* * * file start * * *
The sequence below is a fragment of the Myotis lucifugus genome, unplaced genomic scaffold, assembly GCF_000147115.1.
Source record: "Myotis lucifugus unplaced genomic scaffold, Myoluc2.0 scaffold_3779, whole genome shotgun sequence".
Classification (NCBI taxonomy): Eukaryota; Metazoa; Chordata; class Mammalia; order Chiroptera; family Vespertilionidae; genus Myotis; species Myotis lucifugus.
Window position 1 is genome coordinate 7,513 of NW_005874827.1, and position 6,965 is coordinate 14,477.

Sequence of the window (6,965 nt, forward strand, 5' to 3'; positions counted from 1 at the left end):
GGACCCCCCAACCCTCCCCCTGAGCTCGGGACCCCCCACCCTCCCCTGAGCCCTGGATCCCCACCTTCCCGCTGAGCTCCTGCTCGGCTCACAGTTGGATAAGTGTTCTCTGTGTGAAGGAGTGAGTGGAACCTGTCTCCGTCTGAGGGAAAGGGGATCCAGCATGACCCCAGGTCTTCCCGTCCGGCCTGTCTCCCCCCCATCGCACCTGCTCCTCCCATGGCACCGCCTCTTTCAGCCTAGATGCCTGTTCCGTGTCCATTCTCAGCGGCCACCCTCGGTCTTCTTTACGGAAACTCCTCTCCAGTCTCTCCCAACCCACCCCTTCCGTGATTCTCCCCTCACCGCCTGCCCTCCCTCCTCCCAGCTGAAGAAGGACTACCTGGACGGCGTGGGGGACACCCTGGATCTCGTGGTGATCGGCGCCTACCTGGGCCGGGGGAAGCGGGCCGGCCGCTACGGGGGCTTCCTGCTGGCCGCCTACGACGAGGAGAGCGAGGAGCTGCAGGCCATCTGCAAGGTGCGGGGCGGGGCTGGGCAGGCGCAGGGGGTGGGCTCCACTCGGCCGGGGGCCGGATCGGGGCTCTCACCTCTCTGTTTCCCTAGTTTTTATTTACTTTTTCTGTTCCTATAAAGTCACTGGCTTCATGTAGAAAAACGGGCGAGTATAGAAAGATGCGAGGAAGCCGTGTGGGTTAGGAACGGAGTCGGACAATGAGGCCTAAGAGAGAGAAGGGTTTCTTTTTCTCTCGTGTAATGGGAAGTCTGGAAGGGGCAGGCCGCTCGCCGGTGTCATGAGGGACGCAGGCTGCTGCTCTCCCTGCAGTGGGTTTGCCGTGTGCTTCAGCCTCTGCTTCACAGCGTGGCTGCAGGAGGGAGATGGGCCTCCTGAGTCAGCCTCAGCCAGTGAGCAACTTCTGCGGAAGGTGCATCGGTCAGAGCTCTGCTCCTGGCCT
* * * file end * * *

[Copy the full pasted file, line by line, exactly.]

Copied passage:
The sequence below is a fragment of the Myotis lucifugus genome, unplaced genomic scaffold, assembly GCF_000147115.1.
Source record: "Myotis lucifugus unplaced genomic scaffold, Myoluc2.0 scaffold_3779, whole genome shotgun sequence".
Classification (NCBI taxonomy): Eukaryota; Metazoa; Chordata; class Mammalia; order Chiroptera; family Vespertilionidae; genus Myotis; species Myotis lucifugus.
Window position 1 is genome coordinate 7,513 of NW_005874827.1, and position 6,965 is coordinate 14,477.

Sequence of the window (6,965 nt, forward strand, 5' to 3'; positions counted from 1 at the left end):
GGACCCCCCAACCCTCCCCCTGAGCTCGGGACCCCCCACCCTCCCCTGAGCCCTGGATCCCCACCTTCCCGCTGAGCTCCTGCTCGGCTCACAGTTGGATAAGTGTTCTCTGTGTGAAGGAGTGAGTGGAACCTGTCTCCGTCTGAGGGAAAGGGGATCCAGCATGACCCCAGGTCTTCCCGTCCGGCCTGTCTCCCCCCCATCGCACCTGCTCCTCCCATGGCACCGCCTCTTTCAGCCTAGATGCCTGTTCCGTGTCCATTCTCAGCGGCCACCCTCGGTCTTCTTTACGGAAACTCCTCTCCAGTCTCTCCCAACCCACCCCTTCCGTGATTCTCCCCTCACCGCCTGCCCTCCCTCCTCCCAGCTGAAGAAGGACTACCTGGACGGCGTGGGGGACACCCTGGATCTCGTGGTGATCGGCGCCTACCTGGGCCGGGGGAAGCGGGCCGGCCGCTACGGGGGCTTCCTGCTGGCCGCCTACGACGAGGAGAGCGAGGAGCTGCAGGCCATCTGCAAGGTGCGGGGCGGGGCTGGGCAGGCGCAGGGGGTGGGCTCCACTCGGCCGGGGGCCGGATCGGGGCTCTCACCTCTCTGTTTCCCTAGTTTTTATTTACTTTTTCTGTTCCTATAAAGTCACTGGCTTCATGTAGAAAAACGGGCGAGTATAGAAAGATGCGAGGAAGCCGTGTGGGTTAGGAACGGAGTCGGACAATGAGGCCTAAGAGAGAGAAGGGTTTCTTTTTCTCTCGTGTAATGGGAAGTCTGGAAGGGGCAGGCCGCTCGCCGGTGTCATGAGGGACGCAGGCTGCTGCTCTCCCTGCAGTGGGTTTGCCGTGTGCTTCAGCCTCTGCTTCACAGCGTGGCTGCAGGAGGGAGATGGGCCTCCTGAGTCAGCCTCAGCCAGTGAGCAACTTCTGCGGAAGGTGCATCGGTCAGAGCTCTGCTCCTGGCCT